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Discrimination and Harassment

Discrimination and harassment claims often increase in a down economy. Learn the proper techniques for conducing proper workplace harassment investigations, providing sexual harassment training, and more to reduce claims of employment discrimination and preventing sexual harassment in the workplace.

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Open a New York newspaper and chances are you’ll see a headline featuring an employer in deep trouble for allegedly allowing an atmosphere of sexual or racial harassment to flourish. When you receive such a complaint, act immediately. Don’t wait. Often, that’s exactly what the employee’s attorney is hoping. Instead, investigate and reach a conclusion ...

You would think it’s common sense, but apparently it’s not. While viewing pornography may be perfectly legal in one’s home (with some exceptions, such as that containing images of children), such viewing has absolutely no place at work. The 2nd Circuit Court of Appeals consistently has ruled “the mere presence of pornography in a workplace can alter the ‘status’ of women” and may be objective proof of a hostile environment ...

Charlene Morisseau, a litigation associate in DLA Piper’s New York City office, lost a $250 million race discrimination lawsuit against the law firm. Morisseau joined the firm in 2003 and was fired in less than a year ...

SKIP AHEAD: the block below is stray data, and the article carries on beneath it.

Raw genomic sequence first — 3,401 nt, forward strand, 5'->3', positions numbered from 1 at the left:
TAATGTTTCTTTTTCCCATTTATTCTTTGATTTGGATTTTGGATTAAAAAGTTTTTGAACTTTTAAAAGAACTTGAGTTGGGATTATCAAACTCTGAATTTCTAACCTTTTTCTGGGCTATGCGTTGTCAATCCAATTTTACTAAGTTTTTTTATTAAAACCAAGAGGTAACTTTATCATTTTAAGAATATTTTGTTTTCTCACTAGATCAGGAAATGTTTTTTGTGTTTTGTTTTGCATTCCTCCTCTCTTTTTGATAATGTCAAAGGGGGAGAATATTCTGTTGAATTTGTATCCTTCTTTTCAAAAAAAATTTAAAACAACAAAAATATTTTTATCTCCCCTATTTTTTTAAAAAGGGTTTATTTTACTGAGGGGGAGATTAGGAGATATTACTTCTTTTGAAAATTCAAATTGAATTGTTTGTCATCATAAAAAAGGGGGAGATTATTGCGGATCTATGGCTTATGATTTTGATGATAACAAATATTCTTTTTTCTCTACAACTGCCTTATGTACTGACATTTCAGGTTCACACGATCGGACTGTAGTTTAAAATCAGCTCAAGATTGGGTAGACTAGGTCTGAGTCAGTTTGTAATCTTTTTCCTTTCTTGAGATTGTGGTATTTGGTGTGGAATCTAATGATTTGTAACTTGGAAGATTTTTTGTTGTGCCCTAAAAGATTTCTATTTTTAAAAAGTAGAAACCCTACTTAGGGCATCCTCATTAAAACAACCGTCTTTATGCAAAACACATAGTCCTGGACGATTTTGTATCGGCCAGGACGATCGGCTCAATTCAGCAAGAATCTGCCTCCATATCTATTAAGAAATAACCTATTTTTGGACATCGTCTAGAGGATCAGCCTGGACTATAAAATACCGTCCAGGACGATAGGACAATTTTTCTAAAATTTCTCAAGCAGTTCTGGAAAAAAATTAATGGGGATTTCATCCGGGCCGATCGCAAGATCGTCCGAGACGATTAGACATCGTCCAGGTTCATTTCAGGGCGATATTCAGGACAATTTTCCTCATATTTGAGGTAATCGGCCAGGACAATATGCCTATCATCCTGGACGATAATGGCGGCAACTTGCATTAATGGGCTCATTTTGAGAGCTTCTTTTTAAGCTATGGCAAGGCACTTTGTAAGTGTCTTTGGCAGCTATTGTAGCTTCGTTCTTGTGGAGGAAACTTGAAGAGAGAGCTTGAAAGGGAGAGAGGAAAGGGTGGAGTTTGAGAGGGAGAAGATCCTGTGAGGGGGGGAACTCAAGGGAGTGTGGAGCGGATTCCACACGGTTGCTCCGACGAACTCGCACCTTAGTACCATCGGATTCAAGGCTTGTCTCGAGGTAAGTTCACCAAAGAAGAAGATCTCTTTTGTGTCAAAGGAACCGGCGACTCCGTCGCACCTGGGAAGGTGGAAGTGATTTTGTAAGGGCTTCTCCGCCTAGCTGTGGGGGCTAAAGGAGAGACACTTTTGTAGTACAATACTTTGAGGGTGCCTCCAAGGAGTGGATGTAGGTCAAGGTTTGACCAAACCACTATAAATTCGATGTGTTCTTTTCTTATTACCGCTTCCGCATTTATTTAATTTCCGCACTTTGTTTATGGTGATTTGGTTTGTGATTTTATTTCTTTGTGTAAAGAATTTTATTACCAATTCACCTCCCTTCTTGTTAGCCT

A former recruiter for K-Sea Transportation of Staten Island is suing the company for $16 million, claiming it failed to address her sexual harassment complaints ...

Q. I know I’m supposed to investigate harassment complaints. I just don’t know what law requires it. Exactly why does an employer need to conduct an investigation of a harassment complaint? ...

Q. If a victim of sexual harassment wants the matter dropped, do we still have to conduct an investigation? ...

Q. If we start an investigation about sexual harassment, is there anything we need to worry about while conducting the investigation? ...

Conventional wisdom has been that isolated or “stray” remarks alone by an employer do not prove discriminatory intent. Conventional wisdom may be wrong. A recent 2nd Circuit Court of Appeals case (Tomassi v. Insignia Financial Group, Inc., 478 F.3d 111, 2007) has clarified what it deemed a misconception of the true meaning of the term “stray remarks”  ...

Employers must stay abreast of an alphabet soup of federal laws—ADA, ADEA, FMLA and so forth—each with its own requirements. To comply, you first must know which laws apply to your business, based on the number of people you employ. Here's how to tell which laws affect your workplace ... and which ones you can safely ignore.

The following sample policy was excerpted from The Book of Company Policies, published by HR Specialist, © 2010. Edit for your organization’s purposes. _____________________________ “The facilities to provide Internet access at ZYX come at considerable resource cost and commitment. The Internet’s vast informational and educational capabilities can help us all do a better job, but […]
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